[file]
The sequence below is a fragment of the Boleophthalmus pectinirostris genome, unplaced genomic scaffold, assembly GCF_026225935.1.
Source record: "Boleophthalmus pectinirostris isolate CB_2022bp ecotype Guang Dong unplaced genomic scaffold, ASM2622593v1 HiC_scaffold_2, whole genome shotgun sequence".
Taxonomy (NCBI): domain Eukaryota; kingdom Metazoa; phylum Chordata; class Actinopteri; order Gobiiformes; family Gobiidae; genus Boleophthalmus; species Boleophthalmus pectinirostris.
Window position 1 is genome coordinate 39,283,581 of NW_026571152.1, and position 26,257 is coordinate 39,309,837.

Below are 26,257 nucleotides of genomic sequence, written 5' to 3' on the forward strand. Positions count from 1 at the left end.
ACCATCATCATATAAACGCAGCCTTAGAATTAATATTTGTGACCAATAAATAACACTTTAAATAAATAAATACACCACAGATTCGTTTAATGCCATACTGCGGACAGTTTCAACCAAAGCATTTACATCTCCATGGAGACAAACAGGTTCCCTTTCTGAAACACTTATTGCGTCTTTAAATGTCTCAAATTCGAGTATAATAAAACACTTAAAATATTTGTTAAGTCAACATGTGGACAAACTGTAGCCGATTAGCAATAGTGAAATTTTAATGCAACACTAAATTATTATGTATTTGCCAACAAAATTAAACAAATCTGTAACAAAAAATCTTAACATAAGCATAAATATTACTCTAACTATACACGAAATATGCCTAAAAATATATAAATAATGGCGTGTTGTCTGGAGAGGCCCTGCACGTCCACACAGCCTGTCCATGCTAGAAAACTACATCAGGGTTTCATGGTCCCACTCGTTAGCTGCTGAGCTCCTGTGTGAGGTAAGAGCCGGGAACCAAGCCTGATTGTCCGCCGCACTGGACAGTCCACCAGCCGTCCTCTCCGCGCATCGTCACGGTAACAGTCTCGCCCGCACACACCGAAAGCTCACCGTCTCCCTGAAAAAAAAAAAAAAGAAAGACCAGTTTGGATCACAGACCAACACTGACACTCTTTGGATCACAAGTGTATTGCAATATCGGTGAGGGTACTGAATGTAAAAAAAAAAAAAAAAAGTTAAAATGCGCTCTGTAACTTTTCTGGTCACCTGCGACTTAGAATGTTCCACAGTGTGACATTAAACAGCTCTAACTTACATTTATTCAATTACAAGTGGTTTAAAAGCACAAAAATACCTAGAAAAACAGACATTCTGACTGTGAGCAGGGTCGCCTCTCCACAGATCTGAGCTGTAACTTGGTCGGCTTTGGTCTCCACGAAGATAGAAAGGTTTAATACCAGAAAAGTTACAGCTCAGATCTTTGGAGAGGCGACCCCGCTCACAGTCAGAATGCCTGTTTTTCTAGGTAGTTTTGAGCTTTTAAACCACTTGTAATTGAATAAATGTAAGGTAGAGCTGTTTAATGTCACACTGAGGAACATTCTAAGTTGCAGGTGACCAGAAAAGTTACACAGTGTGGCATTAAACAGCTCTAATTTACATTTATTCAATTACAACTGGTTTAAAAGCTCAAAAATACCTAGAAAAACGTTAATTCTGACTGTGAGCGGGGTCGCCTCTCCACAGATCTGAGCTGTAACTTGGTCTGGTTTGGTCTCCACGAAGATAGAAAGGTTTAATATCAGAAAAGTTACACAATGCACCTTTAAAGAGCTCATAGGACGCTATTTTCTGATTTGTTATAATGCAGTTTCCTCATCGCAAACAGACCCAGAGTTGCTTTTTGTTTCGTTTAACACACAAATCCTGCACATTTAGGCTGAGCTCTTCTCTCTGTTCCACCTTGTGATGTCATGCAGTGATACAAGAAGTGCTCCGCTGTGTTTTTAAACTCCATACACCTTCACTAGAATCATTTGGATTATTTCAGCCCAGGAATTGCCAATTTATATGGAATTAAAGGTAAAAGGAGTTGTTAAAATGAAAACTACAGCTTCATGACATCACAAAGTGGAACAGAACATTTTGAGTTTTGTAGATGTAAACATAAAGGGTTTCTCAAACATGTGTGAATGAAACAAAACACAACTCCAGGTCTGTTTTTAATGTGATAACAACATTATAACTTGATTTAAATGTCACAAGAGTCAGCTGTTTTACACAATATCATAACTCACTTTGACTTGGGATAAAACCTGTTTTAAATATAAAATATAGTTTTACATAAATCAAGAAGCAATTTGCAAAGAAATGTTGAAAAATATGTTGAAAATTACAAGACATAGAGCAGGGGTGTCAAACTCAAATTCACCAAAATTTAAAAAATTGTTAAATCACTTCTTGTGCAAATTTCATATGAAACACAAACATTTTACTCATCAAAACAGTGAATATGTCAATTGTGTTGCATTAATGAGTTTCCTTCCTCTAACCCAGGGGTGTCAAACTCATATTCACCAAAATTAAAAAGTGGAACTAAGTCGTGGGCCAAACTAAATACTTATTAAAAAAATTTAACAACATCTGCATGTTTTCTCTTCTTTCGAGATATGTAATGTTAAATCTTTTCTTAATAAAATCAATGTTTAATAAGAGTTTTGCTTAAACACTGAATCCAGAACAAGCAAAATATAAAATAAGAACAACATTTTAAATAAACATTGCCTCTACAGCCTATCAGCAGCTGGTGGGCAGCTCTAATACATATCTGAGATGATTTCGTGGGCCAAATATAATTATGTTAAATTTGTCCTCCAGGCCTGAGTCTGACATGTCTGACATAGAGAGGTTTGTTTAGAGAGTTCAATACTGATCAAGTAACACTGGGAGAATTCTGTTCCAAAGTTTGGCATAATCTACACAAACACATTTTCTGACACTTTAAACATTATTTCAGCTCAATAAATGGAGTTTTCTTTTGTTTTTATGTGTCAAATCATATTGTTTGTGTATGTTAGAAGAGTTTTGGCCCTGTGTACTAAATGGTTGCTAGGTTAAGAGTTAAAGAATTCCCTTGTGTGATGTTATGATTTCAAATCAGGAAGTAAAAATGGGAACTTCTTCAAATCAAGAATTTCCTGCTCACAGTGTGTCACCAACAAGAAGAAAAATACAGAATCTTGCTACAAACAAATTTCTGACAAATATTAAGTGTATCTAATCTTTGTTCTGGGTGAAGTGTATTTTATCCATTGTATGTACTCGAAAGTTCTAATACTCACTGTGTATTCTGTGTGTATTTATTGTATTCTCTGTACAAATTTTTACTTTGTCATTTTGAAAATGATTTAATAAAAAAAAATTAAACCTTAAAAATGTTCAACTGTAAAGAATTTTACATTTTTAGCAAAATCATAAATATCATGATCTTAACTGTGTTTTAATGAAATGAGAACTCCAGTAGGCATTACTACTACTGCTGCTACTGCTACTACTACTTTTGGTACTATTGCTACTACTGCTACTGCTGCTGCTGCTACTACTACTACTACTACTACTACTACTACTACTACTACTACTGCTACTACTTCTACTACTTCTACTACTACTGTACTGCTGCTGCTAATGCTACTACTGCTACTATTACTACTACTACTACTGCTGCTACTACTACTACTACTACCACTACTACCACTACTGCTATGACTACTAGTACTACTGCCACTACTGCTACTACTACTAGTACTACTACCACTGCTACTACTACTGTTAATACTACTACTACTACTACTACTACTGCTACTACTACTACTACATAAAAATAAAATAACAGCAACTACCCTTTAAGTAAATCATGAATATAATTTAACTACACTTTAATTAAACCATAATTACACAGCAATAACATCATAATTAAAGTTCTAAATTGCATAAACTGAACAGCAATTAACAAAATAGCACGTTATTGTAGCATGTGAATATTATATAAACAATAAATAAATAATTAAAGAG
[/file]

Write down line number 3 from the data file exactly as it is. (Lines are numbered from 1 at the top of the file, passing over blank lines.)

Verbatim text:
Taxonomy (NCBI): domain Eukaryota; kingdom Metazoa; phylum Chordata; class Actinopteri; order Gobiiformes; family Gobiidae; genus Boleophthalmus; species Boleophthalmus pectinirostris.